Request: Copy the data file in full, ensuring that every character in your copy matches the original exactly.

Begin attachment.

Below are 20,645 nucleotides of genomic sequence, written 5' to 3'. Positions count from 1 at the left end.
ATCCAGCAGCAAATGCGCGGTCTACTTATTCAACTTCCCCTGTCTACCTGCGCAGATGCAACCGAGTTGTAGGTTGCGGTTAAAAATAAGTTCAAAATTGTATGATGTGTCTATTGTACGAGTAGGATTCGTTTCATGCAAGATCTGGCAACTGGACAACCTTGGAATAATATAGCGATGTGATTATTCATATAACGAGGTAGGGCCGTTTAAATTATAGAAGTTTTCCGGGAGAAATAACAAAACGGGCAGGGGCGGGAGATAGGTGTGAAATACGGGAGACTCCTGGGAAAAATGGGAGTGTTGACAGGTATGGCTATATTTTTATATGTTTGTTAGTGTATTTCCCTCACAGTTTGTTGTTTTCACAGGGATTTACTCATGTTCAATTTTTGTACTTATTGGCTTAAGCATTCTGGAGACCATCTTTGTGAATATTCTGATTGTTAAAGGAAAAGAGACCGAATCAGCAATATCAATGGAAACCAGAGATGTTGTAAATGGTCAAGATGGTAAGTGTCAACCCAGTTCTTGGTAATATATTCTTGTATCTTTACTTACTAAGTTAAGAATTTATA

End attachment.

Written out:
Below are 20,645 nucleotides of genomic sequence, written 5' to 3'. Positions count from 1 at the left end.
ATCCAGCAGCAAATGCGCGGTCTACTTATTCAACTTCCCCTGTCTACCTGCGCAGATGCAACCGAGTTGTAGGTTGCGGTTAAAAATAAGTTCAAAATTGTATGATGTGTCTATTGTACGAGTAGGATTCGTTTCATGCAAGATCTGGCAACTGGACAACCTTGGAATAATATAGCGATGTGATTATTCATATAACGAGGTAGGGCCGTTTAAATTATAGAAGTTTTCCGGGAGAAATAACAAAACGGGCAGGGGCGGGAGATAGGTGTGAAATACGGGAGACTCCTGGGAAAAATGGGAGTGTTGACAGGTATGGCTATATTTTTATATGTTTGTTAGTGTATTTCCCTCACAGTTTGTTGTTTTCACAGGGATTTACTCATGTTCAATTTTTGTACTTATTGGCTTAAGCATTCTGGAGACCATCTTTGTGAATATTCTGATTGTTAAAGGAAAAGAGACCGAATCAGCAATATCAATGGAAACCAGAGATGTTGTAAATGGTCAAGATGGTAAGTGTCAACCCAGTTCTTGGTAATATATTCTTGTATCTTTACTTACTAAGTTAAGAATTTATA